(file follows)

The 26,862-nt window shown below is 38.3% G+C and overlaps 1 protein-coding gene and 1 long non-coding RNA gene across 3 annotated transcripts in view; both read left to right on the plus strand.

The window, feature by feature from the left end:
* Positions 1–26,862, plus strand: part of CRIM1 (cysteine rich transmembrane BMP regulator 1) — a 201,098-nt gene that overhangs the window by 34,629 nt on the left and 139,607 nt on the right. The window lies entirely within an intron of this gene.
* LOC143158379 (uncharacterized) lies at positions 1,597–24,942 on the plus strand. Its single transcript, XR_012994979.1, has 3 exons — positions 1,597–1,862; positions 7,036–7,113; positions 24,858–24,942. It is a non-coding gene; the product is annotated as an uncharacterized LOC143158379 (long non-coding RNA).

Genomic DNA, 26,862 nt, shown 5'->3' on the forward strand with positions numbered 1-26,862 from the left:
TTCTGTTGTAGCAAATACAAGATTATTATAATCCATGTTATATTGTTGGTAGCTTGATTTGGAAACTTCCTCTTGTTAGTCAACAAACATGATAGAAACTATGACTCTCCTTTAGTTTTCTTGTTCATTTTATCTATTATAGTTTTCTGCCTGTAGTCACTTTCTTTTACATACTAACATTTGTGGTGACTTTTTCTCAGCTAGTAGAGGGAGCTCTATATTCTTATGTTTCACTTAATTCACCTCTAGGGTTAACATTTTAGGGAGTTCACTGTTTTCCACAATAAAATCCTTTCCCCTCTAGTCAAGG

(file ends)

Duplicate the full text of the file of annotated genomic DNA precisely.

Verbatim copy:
The 26,862-nt window shown below is 38.3% G+C and overlaps 1 protein-coding gene and 1 long non-coding RNA gene across 3 annotated transcripts in view; both read left to right on the plus strand.

The window, feature by feature from the left end:
* Positions 1–26,862, plus strand: part of CRIM1 (cysteine rich transmembrane BMP regulator 1) — a 201,098-nt gene that overhangs the window by 34,629 nt on the left and 139,607 nt on the right. The window lies entirely within an intron of this gene.
* LOC143158379 (uncharacterized) lies at positions 1,597–24,942 on the plus strand. Its single transcript, XR_012994979.1, has 3 exons — positions 1,597–1,862; positions 7,036–7,113; positions 24,858–24,942. It is a non-coding gene; the product is annotated as an uncharacterized LOC143158379 (long non-coding RNA).

Genomic DNA, 26,862 nt, shown 5'->3' on the forward strand with positions numbered 1-26,862 from the left:
TTCTGTTGTAGCAAATACAAGATTATTATAATCCATGTTATATTGTTGGTAGCTTGATTTGGAAACTTCCTCTTGTTAGTCAACAAACATGATAGAAACTATGACTCTCCTTTAGTTTTCTTGTTCATTTTATCTATTATAGTTTTCTGCCTGTAGTCACTTTCTTTTACATACTAACATTTGTGGTGACTTTTTCTCAGCTAGTAGAGGGAGCTCTATATTCTTATGTTTCACTTAATTCACCTCTAGGGTTAACATTTTAGGGAGTTCACTGTTTTCCACAATAAAATCCTTTCCCCTCTAGTCAAGG